What substitutes do the first generation of the Frankfurt School offer? Horkheimer suggests, against the subjectivist and functionalist accounts of reason, that reason might function, in good materialist fashion, objectively, by which he means “a force not only in the individual mind but also in the objective world – in relations among human beings and between social classes, in social institutions, and in nature and its manifestations” (100-101). Theodor Adorno suggested that art can retrieve what has been lost by the rationalisation of reason and the confinement of sensory experience to external. Marcuse would find it in eros, which Horkheimer would identify, unsatisfactorily, with objective reason (101).

Subsequent members of the Frankfurt school, most notably Jürgen Habermas, rejected these solutions. Habermas, for instance, remarked that Horkheimer’s praise of the dark pessimism of bourgeois writers continued to irritate him long after he had read Horkheimer’s writing on the subject (105). Habermas “felt compelled to seek a radically new foundation …. for noninstrumental rationality, in the hope of salvaging the critical energies of the Enlightenment tradition” (114). Against the first generation of the Frankfurt school, as Jay shows, Habermas argued that instrumental reason is merely one type of a broader rationality in modern society. “Reducing all science and technology to its positivist caricature,” as Habermas will accuse his teachers of doing, ignores the legitimation potential contained in the differentiation of values spheres identified by Weber (121).

Habermas’s early work, which anticipates Marcuse’s argument in One Dimensional Man (developed two years later), focuses on the evolution of the contemporary public sphere Like Marcuse, Habermas argues that the public sphere became refeudalised during the 19th and 20th centuries. Against Marcuse, however, in his early work and in his subsequent writing, he argues that the public sphere provides, at least in its ideal form, the first glimpses of potential bases for the communicative legitimation of the actions of government (117). Habermas’s development of this communicative potential, Jay argues, moves the subjective centred-account of reason, so heavily criticised by all members of the Frankfurt School, to the intersubjective account of reasons, resting on the validity of consensus achieved through the communicative competence latent in late capitalist society (124-5).

In the final chapter, arguably the strongest in the book, Jay traces the work of Habermas’s critics, and shows how Habermas himself responds to their criticisms of his theory of communicative reason. Loosely speaking, Habermas’ critics fall into two ends of a spectrum with Habermas occupying the middle. On one end of the spectrum, there are those who decry any attempt to mount a defence of rationality as a dangerously misguided attempt at universalism. On the other end of the spectrum are those who are unapologetic defenders of the Enlightenment project, for whom immanent critique and the power of quasi-transcendental interests will never be enough (145). Jay traces how debates around the nature of reasons and the conditions which render them acceptable have evolved in and surrounding Habermas’ writing. To take one example: on one reading of Habermas’ early work, any reason which could achieve consensus would count as true for the purposes of communicative action (157). However, in his later work, Habermas abandons the anti-realism of this position (often associated with thinkers like Rorty), arguing that it was incompatible with Frankfurt School concerns about the nature of systematically distorted communication (156). In this respect, one of Jay’s chief accomplishments is to frame the way in which Habermas’ theory of communicative action has evolved in dialogue with his critics. In the final chapter, Jay does an admirable job fleshing out debates around the nature of communication and rationality in contemporary critical theory.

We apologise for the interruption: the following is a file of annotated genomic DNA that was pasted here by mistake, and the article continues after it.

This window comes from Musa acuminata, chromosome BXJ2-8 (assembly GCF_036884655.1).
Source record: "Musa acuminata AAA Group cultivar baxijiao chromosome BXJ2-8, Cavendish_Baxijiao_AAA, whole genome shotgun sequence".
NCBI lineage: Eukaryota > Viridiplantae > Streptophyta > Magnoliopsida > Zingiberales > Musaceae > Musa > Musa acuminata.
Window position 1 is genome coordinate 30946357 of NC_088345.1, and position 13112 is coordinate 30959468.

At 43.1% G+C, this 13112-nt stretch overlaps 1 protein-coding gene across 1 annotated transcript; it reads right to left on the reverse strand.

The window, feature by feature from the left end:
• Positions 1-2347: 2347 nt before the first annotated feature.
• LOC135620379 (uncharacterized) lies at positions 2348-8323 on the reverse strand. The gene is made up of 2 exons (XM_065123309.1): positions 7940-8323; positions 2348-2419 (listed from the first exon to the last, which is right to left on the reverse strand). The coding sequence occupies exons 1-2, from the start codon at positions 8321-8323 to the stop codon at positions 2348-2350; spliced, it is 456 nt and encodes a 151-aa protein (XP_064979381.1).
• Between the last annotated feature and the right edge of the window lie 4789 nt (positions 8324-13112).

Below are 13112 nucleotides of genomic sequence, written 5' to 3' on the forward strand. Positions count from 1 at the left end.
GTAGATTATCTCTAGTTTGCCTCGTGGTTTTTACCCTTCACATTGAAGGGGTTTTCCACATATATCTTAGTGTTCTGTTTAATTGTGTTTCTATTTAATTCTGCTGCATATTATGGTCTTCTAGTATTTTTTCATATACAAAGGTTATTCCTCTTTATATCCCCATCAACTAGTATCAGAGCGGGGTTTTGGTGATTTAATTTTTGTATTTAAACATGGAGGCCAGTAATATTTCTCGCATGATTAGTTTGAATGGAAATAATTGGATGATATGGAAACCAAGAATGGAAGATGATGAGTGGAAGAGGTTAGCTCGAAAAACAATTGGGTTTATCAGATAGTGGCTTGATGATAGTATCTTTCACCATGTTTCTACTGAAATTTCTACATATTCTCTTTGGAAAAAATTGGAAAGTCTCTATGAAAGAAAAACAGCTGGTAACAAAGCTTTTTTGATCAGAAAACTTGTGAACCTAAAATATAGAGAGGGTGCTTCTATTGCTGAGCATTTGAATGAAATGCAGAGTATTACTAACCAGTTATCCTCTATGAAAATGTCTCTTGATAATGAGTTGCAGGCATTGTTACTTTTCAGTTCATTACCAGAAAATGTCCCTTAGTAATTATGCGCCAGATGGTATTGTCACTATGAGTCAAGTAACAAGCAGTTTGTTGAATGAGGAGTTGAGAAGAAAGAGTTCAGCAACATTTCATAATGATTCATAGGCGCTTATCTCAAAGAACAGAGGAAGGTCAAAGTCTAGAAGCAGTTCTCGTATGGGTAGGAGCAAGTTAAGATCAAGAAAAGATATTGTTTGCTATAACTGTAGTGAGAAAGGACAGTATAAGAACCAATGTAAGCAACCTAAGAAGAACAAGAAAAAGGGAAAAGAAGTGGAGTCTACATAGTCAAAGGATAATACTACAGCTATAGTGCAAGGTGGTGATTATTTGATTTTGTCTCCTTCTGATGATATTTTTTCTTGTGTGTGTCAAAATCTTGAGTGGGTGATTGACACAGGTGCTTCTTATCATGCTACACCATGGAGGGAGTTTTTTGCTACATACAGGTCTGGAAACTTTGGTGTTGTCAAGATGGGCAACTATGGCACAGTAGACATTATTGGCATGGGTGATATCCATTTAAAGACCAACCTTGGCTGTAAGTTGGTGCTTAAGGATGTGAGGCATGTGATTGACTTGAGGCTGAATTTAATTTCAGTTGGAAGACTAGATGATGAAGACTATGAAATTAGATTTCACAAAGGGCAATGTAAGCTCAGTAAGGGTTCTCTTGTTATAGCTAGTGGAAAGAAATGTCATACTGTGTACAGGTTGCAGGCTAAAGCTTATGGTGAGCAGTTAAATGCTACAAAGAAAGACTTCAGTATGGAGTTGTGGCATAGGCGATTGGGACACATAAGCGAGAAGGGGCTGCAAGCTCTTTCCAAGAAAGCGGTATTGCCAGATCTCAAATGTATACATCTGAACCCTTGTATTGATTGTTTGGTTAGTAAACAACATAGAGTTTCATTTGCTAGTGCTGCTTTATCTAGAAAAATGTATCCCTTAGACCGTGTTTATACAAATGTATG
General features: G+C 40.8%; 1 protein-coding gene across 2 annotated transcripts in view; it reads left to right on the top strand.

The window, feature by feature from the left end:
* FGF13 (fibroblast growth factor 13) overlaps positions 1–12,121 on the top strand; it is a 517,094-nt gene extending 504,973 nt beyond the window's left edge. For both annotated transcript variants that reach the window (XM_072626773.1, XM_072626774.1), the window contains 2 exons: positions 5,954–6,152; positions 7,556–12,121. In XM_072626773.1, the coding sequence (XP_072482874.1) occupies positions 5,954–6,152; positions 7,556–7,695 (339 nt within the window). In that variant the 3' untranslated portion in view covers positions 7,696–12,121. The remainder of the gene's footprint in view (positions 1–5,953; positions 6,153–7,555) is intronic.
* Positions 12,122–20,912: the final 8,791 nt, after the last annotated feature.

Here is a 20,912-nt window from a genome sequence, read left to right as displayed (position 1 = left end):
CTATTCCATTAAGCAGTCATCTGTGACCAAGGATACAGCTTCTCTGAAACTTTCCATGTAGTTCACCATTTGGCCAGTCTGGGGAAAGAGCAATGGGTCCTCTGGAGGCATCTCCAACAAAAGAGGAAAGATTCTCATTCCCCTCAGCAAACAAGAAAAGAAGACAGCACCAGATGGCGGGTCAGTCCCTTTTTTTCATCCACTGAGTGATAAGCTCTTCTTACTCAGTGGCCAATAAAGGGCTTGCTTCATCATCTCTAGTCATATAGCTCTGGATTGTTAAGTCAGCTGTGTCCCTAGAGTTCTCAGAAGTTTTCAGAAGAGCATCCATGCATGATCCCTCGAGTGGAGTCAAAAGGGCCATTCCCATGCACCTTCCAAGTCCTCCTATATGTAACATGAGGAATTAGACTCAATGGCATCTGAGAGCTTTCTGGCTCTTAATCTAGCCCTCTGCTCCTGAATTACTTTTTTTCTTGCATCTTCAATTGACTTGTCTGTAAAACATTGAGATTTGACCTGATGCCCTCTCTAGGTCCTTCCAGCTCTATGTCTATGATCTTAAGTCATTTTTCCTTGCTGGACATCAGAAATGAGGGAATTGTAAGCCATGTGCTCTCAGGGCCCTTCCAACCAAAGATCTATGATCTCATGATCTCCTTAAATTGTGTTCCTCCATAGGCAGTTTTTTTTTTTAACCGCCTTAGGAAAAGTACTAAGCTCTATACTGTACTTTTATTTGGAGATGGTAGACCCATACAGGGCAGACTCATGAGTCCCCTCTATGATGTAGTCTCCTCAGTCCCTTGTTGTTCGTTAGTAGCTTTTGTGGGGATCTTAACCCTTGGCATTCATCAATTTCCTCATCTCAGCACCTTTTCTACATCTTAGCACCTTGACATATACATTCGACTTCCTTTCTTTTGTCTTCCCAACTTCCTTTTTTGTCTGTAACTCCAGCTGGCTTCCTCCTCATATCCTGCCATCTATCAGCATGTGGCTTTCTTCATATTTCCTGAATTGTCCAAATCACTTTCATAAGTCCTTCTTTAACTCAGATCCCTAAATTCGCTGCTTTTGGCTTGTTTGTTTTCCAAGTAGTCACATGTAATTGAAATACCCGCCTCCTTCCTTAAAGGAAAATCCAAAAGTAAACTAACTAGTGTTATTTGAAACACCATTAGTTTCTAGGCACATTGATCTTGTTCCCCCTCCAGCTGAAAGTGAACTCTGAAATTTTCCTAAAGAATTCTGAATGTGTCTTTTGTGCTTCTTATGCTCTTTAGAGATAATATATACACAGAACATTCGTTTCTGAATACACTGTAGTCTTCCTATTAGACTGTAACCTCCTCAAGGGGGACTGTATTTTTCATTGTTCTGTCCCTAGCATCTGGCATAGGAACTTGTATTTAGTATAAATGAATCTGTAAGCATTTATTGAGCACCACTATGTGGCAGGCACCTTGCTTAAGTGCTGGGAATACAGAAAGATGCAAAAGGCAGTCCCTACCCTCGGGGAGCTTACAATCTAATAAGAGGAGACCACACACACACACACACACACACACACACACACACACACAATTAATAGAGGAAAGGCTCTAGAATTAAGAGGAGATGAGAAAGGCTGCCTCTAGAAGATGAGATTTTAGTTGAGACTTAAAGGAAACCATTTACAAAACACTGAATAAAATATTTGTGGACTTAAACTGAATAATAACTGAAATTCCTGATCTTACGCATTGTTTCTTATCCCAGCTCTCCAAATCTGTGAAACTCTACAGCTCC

As Jay’s book is substantially an intellectual history, it would be wrong to judge it on the originality of its philosophical argument. Instead, the test is how well the author is able to reconstruct the history of a specific debate in German philosophy. And while I have expressed reservations about the earlier chapters – most notably its cursory history of pre-Kantian philosophy – what Jay has done, admirably, in the final three chapters, is provide a subtle and nuanced introduction to debates surrounding the evolution and nature of reason in contemporary Critical Theory. Those sections are worth reading for students seeking an introduction to the work of the Frankfurt School, and for established scholars interested in a concise history of its research program.

6 March 2017